The Stroke Center at Brookdale University Hospital and Medical Center is staffed by Board-
Certified physicians and a team of highly skilled and trained nurses and ancillary staff including
physical, occupational, speech-language, and vocational therapists, and mental health and case
management/social service professionals. All have been extensively trained in the treatment of
Cerebro Vascular Accidents (CVA), commonly known as “stroke.” The Unit is equipped with its own
rehab room exclusively for the use of stroke patients.
Brookdale’s New York State Department of Health (DOH) designated Stroke Center has been
established to provide comprehensive, multidisciplinary treatment for patients who have
suffered a “brain attack” from arrival at the hospital to discharge. A New York City 911 receiving
center for patients with signs and symptoms of stroke (CVA), Brookdale posses the clinical
expertise, equipment, trained staff, and follow-up rehabilitation to effectively diagnose and treat stroke patients.
Upon arrival at the hospital with stroke symptoms, the patient is immediately triaged and a CT Scan of the head is obtained to evaluate the cause of symptoms. A neurologist views the scan and treatment begins immediately with the use of the latest medical technology. If the patient has had an Ischemic stroke, the most common type of stroke, and if he/she meets the criteria for this kind of treatment, Tissue Plasminogen Activator “rt-PA” that dissolves blood clots obstructing blood flow to the brain is administered. Should the patient require neurosurgery, a highly skilled neurosurgery team is available. The window of opportunity to start treating stroke patients is three hours, but to be evaluated and receive treatment, patients need to get to the hospital’s Emergency Department within 90 minutes of the onset of symptoms.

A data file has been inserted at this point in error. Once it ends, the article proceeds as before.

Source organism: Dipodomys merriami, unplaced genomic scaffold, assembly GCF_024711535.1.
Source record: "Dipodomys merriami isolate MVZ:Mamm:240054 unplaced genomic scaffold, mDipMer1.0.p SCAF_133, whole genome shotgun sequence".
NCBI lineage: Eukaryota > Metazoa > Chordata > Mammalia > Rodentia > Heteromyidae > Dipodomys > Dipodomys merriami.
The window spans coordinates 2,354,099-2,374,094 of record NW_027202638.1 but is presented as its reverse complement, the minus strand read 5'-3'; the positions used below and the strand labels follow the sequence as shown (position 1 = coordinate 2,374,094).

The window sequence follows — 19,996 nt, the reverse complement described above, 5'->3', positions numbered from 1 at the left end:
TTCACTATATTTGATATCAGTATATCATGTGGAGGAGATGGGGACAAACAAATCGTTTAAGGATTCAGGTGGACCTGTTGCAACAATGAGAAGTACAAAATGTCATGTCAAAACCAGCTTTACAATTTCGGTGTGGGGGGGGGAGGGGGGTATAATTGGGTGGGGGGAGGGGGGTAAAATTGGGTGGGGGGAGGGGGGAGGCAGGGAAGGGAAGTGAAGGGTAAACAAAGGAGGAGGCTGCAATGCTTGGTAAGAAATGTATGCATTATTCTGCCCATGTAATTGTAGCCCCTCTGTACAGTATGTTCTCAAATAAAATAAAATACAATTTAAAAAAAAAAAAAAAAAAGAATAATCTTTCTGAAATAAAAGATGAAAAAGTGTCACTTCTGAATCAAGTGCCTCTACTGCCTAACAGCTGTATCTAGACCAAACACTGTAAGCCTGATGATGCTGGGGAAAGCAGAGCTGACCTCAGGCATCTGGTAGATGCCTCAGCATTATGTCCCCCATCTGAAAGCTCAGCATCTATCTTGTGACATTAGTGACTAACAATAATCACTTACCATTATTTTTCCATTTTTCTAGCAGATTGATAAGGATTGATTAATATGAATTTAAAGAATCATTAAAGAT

Once treatment has been initiated, and depending on the patient’s condition, he/she is placed in the Neurosurgical Intensive Care Unit or in a bed in the Stroke Center and rehabilitation evaluation performed.
Our dedicated Case Management staff on the Stroke Unit will work with the patient throughout their stay at the Center. He/she will be responsible for designing a discharge plan in accordance with the patient’s needs; either to the home or to our long term skilled nursing facility, the Schulman and Schachne Institute. Other services they will provide include arrangement for home care if necessary; counseling and supportive care.
What is a Stroke?
A stroke, also known as a “brain attack,” occurs when blood flow to the brain is interrupted by a clot or blockage or a blood vessel in the brain bursts. Brain cells in the immediate area begin to die because they either stop receiving oxygen and other nutrients essential for proper function or because they are damaged by sudden bleeding in or around the brain.
The estimated window of opportunity to begin treating stroke patients is three hours. This requires the patient to be at the hospital as rapidly as possible after the onset of the stroke. The longer blood flow is cut off to the brain, the greater and more permanent the damage. Immediate treatment can save someone’s life and enhance his or her chances for a successful recovery.
Although a stroke is a disease of the brain, it can affect the entire body depending on which area is damaged. Generally, effects from a stroke range from mild to severe and can cause a variety of problems including partial or complete paralysis, deficits in motor functions, language deficiencies, loss of comprehension and word retrieval, and emotional changes. Patients may also experience sensory disturbances including pain or numbness following a stroke.
Although there are lifestyle changes that can be made to reduce the risk, it is important to note that everyone is susceptible to suffering a stroke - but if one occurs, immediate action needs to be taken. The American Stroke Association recommends you immediately call 911 if you have any of the following symptoms:
Sudden numbness or weakness in the face, arm or leg, especially on one side of your body
Sudden confusion or speaking and understanding difficulty
Sudden trouble seeing in one or both eyes
Sudden trouble walking, dizziness, loss of balance or coordination